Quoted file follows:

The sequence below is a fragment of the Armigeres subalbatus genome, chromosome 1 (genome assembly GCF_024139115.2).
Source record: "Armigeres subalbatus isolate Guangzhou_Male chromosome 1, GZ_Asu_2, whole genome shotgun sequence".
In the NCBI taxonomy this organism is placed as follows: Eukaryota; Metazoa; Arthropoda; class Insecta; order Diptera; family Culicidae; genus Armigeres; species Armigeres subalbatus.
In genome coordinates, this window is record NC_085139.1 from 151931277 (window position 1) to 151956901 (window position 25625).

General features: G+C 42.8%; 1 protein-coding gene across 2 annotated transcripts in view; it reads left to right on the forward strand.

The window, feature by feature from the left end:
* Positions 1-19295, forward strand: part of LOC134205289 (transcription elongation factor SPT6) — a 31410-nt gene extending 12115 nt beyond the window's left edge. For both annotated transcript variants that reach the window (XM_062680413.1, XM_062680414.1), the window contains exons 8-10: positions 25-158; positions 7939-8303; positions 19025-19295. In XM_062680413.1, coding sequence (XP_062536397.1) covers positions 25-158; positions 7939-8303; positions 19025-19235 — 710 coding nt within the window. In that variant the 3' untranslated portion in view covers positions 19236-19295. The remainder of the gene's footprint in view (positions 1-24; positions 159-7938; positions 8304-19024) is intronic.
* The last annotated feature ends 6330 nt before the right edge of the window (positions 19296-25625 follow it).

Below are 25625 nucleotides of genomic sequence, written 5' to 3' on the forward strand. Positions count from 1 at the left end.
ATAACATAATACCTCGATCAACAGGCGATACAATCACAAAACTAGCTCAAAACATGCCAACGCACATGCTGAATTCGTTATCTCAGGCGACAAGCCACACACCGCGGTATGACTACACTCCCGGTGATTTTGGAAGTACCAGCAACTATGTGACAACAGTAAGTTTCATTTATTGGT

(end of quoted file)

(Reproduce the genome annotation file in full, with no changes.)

The sequence below is a fragment of the Armigeres subalbatus genome, chromosome 1 (genome assembly GCF_024139115.2).
Source record: "Armigeres subalbatus isolate Guangzhou_Male chromosome 1, GZ_Asu_2, whole genome shotgun sequence".
In the NCBI taxonomy this organism is placed as follows: Eukaryota; Metazoa; Arthropoda; class Insecta; order Diptera; family Culicidae; genus Armigeres; species Armigeres subalbatus.
In genome coordinates, this window is record NC_085139.1 from 151931277 (window position 1) to 151956901 (window position 25625).

General features: G+C 42.8%; 1 protein-coding gene across 2 annotated transcripts in view; it reads left to right on the forward strand.

The window, feature by feature from the left end:
* Positions 1-19295, forward strand: part of LOC134205289 (transcription elongation factor SPT6) — a 31410-nt gene extending 12115 nt beyond the window's left edge. For both annotated transcript variants that reach the window (XM_062680413.1, XM_062680414.1), the window contains exons 8-10: positions 25-158; positions 7939-8303; positions 19025-19295. In XM_062680413.1, coding sequence (XP_062536397.1) covers positions 25-158; positions 7939-8303; positions 19025-19235 — 710 coding nt within the window. In that variant the 3' untranslated portion in view covers positions 19236-19295. The remainder of the gene's footprint in view (positions 1-24; positions 159-7938; positions 8304-19024) is intronic.
* The last annotated feature ends 6330 nt before the right edge of the window (positions 19296-25625 follow it).

Below are 25625 nucleotides of genomic sequence, written 5' to 3' on the forward strand. Positions count from 1 at the left end.
ATAACATAATACCTCGATCAACAGGCGATACAATCACAAAACTAGCTCAAAACATGCCAACGCACATGCTGAATTCGTTATCTCAGGCGACAAGCCACACACCGCGGTATGACTACACTCCCGGTGATTTTGGAAGTACCAGCAACTATGTGACAACAGTAAGTTTCATTTATTGGT